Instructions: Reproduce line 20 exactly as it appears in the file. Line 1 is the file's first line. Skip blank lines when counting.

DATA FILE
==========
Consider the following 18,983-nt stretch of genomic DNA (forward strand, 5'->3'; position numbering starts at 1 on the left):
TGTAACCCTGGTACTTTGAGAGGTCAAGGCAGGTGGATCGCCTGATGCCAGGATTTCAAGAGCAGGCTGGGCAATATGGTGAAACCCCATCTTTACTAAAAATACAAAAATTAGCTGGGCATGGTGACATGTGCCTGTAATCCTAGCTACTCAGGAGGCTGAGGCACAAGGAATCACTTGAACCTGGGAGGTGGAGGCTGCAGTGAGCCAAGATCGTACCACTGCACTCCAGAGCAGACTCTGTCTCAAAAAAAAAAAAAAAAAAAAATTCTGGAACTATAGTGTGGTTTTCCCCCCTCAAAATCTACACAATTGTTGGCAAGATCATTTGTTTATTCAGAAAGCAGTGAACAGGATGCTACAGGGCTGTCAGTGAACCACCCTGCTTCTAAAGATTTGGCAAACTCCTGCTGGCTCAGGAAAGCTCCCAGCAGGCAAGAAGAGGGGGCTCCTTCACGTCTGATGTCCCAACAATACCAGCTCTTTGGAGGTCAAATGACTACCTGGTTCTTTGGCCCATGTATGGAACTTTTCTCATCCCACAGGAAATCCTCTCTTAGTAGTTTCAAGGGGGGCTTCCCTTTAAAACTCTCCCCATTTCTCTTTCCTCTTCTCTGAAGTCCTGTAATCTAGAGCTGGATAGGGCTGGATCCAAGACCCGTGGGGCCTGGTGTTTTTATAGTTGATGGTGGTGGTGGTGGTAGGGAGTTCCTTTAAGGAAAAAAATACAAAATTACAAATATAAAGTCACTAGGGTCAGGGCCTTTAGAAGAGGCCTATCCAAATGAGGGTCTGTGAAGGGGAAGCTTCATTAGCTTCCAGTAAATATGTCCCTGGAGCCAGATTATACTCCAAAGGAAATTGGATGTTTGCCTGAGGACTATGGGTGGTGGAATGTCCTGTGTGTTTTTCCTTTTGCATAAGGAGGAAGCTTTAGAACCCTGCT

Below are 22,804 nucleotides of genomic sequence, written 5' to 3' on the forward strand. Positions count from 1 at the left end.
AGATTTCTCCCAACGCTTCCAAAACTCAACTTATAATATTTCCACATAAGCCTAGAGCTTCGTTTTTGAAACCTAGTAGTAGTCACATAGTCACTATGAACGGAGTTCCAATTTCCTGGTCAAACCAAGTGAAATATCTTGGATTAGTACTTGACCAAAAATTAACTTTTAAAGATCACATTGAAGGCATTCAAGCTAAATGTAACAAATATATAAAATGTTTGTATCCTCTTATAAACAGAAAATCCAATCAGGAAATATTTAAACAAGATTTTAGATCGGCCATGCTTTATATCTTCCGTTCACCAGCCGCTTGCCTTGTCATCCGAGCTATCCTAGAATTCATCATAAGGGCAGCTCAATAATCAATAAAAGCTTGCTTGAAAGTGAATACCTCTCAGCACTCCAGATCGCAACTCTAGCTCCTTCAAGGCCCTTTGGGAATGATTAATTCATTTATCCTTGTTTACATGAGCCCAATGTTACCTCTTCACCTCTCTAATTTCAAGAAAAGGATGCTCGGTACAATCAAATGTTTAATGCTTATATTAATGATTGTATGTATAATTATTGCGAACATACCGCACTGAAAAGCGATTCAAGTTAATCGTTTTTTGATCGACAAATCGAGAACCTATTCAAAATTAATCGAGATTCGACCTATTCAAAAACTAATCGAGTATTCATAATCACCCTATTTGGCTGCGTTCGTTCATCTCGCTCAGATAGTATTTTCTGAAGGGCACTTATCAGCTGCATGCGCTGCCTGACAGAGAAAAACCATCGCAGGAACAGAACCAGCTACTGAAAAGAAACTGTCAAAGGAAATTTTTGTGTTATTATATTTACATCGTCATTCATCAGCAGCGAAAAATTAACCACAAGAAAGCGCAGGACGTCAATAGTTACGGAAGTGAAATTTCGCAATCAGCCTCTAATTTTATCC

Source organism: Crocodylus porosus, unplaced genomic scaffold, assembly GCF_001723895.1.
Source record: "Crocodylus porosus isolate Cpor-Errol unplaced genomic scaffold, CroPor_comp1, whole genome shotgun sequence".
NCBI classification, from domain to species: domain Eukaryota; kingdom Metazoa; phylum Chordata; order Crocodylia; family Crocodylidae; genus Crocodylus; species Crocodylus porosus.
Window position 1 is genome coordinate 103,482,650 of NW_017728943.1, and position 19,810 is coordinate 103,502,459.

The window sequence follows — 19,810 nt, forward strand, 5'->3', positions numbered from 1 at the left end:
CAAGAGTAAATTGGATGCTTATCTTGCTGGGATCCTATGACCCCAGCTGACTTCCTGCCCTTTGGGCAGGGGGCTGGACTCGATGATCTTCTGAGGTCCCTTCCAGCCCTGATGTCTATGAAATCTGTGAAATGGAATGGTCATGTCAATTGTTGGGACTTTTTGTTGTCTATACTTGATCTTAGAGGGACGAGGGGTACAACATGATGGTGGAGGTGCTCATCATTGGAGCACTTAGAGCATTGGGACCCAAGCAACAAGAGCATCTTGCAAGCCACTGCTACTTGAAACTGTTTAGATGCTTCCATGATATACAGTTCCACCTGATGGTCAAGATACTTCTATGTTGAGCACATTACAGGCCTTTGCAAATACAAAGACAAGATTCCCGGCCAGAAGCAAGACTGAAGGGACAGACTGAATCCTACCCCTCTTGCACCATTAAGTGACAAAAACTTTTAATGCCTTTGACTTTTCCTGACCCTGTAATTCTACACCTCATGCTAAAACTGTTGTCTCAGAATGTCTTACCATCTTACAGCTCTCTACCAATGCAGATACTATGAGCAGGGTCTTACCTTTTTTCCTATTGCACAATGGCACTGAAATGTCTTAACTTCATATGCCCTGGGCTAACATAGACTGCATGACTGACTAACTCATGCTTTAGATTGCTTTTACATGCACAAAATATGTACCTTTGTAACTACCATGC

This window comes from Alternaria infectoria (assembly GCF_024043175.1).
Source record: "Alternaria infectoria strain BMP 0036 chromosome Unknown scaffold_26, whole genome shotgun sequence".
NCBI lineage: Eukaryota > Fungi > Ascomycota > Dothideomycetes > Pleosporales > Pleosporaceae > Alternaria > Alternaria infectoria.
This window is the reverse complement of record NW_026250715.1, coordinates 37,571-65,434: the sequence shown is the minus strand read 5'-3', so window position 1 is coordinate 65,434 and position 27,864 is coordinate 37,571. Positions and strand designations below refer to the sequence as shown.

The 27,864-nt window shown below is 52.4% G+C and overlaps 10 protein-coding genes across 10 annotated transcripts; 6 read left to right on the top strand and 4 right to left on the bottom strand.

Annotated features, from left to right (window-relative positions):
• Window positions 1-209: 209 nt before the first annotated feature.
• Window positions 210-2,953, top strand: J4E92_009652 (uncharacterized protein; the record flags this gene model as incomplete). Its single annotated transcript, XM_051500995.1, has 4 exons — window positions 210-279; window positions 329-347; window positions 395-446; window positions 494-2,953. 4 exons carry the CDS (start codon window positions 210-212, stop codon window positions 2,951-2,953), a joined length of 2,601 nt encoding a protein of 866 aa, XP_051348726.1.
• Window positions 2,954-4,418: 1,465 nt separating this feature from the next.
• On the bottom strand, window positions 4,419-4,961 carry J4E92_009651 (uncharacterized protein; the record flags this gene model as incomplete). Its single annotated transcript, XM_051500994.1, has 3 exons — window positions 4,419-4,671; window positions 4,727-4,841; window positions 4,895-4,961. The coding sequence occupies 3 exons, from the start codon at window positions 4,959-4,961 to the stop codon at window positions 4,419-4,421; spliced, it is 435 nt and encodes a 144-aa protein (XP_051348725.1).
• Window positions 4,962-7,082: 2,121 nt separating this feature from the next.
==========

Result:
• On the bottom strand, window positions 4,419-4,961 carry J4E92_009651 (uncharacterized protein; the record flags this gene model as incomplete). Its single annotated transcript, XM_051500994.1, has 3 exons — window positions 4,419-4,671; window positions 4,727-4,841; window positions 4,895-4,961. The coding sequence occupies 3 exons, from the start codon at window positions 4,959-4,961 to the stop codon at window positions 4,419-4,421; spliced, it is 435 nt and encodes a 144-aa protein (XP_051348725.1).